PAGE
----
Date and time: April 17th 2019, 12:15 – 13:15
Location: ETH Zentrum, HG D18.1
Assessment drives learning: Linking practical exercises and final assessment
The essence of today’s topic is captured by a question well known to students and teachers alike: “Will this be on the exam?” Although seemingly simple, this question has far-reaching consequences for both learning and teaching. While students naturally focus their learning on the material that will be part of the exam, teachers can take advantage of this circumstance to steer student learning. In this Refresh Teaching event, we discuss how exercises during the semester and the final assessment can be linked to support learning and motivation.
Dr. Felix Friedrich and Dr. Hermann Lehner (D-INFK) report on their latest experiences with teaching and conducting exams in a course management system with an integrated development environment. They use an online system that allows students to work on open programming tasks in exercises and examinations. Students profit from a built-in auto-grader for immediate feedback. Felix and Hermann will talk about the importance of the human factor in such a process, the scalability of this approach, performance incentives and the perceived acceptance by the students.
Dr. Carlo Thilgen (D-CHAB) will share how he uses online exercises in a Moodle environment to complement the traditional weekly problem sets in the Organic Chemistry I and II courses for students of Biology, Pharmaceutical Sciences and Health Sciences and Technology. A prerequisite for sensible chemistry exercises in the inherently text-based Moodle environment is a tool for the input of molecular structure in the form of alphanumeric strings. A new editor, MOSFECCS (MOlecular Structural Formula Editor and Calculator of Canonical SMILES1), was developed in collaboration with Dr. Bernhard Jaun.2 It opened up the possibility to implement the 1st year examination for the above-mentioned class of ca. 500 students as an online test within Moodle. This not only eases exam corrections, but also constitutes an additional motivation for the students to solve online problems throughout the semester, thereby familiarizing themselves with the exam environment.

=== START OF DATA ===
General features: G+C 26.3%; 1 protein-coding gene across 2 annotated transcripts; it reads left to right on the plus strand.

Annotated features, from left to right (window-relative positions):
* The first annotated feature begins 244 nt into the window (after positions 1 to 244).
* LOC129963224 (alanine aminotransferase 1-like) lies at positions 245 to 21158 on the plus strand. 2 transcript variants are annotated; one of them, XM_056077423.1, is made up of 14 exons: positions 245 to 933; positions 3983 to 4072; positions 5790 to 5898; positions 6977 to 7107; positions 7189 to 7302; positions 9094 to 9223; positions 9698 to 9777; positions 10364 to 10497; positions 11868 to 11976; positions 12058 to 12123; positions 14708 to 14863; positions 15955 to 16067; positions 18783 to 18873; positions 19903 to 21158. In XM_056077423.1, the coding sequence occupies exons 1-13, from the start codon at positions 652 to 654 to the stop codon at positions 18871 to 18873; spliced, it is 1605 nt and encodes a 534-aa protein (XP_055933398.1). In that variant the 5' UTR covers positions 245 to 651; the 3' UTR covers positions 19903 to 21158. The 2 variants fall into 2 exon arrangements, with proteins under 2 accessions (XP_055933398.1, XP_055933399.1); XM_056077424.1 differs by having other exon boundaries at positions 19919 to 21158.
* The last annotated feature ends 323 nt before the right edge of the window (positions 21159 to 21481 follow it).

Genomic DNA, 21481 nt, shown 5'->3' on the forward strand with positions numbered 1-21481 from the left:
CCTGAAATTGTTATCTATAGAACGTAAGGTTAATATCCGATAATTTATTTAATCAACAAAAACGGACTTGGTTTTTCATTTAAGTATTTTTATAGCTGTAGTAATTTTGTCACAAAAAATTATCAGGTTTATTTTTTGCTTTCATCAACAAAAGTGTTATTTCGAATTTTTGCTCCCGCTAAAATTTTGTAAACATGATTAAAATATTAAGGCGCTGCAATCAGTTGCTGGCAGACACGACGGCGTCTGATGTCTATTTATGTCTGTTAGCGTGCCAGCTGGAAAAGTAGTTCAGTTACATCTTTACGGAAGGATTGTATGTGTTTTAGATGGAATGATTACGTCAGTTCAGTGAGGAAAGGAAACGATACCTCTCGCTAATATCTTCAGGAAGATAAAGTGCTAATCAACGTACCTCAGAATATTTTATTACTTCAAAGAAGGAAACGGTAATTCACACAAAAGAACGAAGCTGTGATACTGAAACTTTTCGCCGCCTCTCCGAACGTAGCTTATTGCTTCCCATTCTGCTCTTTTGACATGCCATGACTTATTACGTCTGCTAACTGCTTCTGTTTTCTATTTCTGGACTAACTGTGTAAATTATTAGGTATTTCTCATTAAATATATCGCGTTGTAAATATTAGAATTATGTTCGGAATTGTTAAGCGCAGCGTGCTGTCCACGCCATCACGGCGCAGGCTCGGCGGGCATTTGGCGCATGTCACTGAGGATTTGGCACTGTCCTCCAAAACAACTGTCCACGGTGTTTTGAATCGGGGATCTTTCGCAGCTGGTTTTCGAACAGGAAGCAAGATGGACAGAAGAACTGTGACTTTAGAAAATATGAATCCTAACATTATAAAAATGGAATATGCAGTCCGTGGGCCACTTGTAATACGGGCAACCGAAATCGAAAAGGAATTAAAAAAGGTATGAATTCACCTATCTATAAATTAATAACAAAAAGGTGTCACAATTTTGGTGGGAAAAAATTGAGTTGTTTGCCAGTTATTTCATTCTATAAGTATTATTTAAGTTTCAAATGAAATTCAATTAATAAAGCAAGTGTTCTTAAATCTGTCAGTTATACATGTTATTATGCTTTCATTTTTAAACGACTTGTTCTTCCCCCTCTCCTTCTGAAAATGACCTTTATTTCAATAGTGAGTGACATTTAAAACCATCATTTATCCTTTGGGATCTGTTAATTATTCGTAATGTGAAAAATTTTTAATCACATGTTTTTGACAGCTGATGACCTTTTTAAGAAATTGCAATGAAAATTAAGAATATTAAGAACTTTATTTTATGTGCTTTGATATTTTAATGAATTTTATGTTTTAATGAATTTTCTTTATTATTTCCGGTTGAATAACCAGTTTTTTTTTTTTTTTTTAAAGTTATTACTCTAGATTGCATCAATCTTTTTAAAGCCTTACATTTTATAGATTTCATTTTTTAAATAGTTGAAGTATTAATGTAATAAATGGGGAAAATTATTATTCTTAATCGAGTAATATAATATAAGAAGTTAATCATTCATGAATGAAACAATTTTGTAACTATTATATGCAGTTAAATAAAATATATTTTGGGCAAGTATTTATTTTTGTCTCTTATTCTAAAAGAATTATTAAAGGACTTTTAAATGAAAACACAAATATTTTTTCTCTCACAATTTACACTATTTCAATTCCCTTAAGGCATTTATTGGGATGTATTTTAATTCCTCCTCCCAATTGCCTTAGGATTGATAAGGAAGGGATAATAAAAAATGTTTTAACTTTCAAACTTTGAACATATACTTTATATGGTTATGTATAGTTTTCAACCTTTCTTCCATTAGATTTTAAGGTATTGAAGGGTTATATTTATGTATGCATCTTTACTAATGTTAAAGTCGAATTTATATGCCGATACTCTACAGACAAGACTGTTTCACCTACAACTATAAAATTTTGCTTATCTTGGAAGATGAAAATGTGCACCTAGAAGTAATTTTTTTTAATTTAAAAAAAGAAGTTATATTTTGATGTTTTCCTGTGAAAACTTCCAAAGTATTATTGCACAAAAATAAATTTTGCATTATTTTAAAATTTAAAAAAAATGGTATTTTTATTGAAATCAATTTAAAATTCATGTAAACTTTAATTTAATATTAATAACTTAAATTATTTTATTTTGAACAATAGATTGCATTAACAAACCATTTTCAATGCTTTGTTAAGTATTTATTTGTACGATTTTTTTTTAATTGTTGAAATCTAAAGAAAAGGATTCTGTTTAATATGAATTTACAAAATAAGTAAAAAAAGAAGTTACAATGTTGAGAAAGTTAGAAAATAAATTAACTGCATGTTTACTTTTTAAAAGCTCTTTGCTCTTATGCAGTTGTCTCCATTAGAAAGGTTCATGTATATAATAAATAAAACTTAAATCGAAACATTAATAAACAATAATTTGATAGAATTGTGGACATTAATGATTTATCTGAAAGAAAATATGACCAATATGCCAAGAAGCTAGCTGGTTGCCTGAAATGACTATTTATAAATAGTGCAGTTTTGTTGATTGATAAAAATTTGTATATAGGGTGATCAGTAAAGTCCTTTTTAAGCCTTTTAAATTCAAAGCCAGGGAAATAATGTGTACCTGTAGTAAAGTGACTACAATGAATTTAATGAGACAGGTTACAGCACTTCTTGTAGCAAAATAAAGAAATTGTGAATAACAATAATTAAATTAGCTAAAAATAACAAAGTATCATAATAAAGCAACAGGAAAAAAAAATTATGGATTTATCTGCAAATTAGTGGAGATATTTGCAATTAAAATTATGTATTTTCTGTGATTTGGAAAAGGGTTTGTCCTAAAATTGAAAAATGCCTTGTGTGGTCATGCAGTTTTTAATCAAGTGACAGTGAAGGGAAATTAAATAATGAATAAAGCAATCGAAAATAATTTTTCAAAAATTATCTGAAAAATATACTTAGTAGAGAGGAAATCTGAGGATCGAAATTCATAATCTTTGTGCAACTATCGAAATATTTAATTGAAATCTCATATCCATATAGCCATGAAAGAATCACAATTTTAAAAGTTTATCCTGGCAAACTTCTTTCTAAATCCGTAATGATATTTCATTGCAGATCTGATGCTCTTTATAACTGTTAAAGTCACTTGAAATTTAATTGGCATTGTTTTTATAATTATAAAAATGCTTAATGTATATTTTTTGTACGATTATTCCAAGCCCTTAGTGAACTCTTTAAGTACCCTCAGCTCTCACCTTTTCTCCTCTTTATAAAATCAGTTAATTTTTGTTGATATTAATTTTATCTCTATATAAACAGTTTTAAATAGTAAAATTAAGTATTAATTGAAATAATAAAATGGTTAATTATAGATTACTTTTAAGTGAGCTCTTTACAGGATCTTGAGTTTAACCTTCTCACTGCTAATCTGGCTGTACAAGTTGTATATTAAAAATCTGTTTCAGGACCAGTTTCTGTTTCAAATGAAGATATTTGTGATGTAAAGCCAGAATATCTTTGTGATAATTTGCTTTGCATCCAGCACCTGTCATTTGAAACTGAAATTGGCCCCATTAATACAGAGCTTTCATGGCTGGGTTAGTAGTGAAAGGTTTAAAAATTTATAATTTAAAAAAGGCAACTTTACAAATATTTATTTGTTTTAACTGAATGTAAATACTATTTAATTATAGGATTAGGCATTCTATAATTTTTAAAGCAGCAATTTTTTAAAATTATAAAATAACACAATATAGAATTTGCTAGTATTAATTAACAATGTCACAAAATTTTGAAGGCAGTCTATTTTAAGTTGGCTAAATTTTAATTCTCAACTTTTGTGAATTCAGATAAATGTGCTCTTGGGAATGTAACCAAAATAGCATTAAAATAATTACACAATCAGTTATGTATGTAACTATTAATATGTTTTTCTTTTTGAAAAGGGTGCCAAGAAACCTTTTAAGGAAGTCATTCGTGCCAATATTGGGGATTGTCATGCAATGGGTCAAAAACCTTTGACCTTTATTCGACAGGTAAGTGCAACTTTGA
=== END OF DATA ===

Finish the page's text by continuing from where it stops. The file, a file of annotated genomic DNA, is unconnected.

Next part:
SMILES: Simplified Molecular-Input Line-Entry System
 B. Jaun, C. Thilgen, Chimia 2018, 72, 48-54. Challenges in Creating Online Exercises and Exams in Organic Chemistry. doi: 10.2533/chimia.2018.48